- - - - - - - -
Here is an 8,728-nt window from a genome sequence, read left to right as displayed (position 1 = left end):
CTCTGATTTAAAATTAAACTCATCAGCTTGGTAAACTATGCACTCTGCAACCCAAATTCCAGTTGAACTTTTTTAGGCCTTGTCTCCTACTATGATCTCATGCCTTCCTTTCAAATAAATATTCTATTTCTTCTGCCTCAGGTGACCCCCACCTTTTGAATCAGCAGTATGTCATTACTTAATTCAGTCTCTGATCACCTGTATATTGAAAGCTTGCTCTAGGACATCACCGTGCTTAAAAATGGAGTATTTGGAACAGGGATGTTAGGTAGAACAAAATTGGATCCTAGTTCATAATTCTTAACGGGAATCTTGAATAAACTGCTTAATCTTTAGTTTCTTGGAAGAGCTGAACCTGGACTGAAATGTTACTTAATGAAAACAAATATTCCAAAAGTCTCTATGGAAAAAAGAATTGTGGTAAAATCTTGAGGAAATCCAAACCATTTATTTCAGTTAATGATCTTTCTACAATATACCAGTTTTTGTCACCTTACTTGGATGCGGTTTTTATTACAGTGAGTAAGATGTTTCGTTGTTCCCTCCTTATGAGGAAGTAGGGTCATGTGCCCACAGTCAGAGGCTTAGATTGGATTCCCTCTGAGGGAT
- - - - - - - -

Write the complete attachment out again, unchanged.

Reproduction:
Here is an 8,728-nt window from a genome sequence, read left to right as displayed (position 1 = left end):
CTCTGATTTAAAATTAAACTCATCAGCTTGGTAAACTATGCACTCTGCAACCCAAATTCCAGTTGAACTTTTTTAGGCCTTGTCTCCTACTATGATCTCATGCCTTCCTTTCAAATAAATATTCTATTTCTTCTGCCTCAGGTGACCCCCACCTTTTGAATCAGCAGTATGTCATTACTTAATTCAGTCTCTGATCACCTGTATATTGAAAGCTTGCTCTAGGACATCACCGTGCTTAAAAATGGAGTATTTGGAACAGGGATGTTAGGTAGAACAAAATTGGATCCTAGTTCATAATTCTTAACGGGAATCTTGAATAAACTGCTTAATCTTTAGTTTCTTGGAAGAGCTGAACCTGGACTGAAATGTTACTTAATGAAAACAAATATTCCAAAAGTCTCTATGGAAAAAAGAATTGTGGTAAAATCTTGAGGAAATCCAAACCATTTATTTCAGTTAATGATCTTTCTACAATATACCAGTTTTTGTCACCTTACTTGGATGCGGTTTTTATTACAGTGAGTAAGATGTTTCGTTGTTCCCTCCTTATGAGGAAGTAGGGTCATGTGCCCACAGTCAGAGGCTTAGATTGGATTCCCTCTGAGGGAT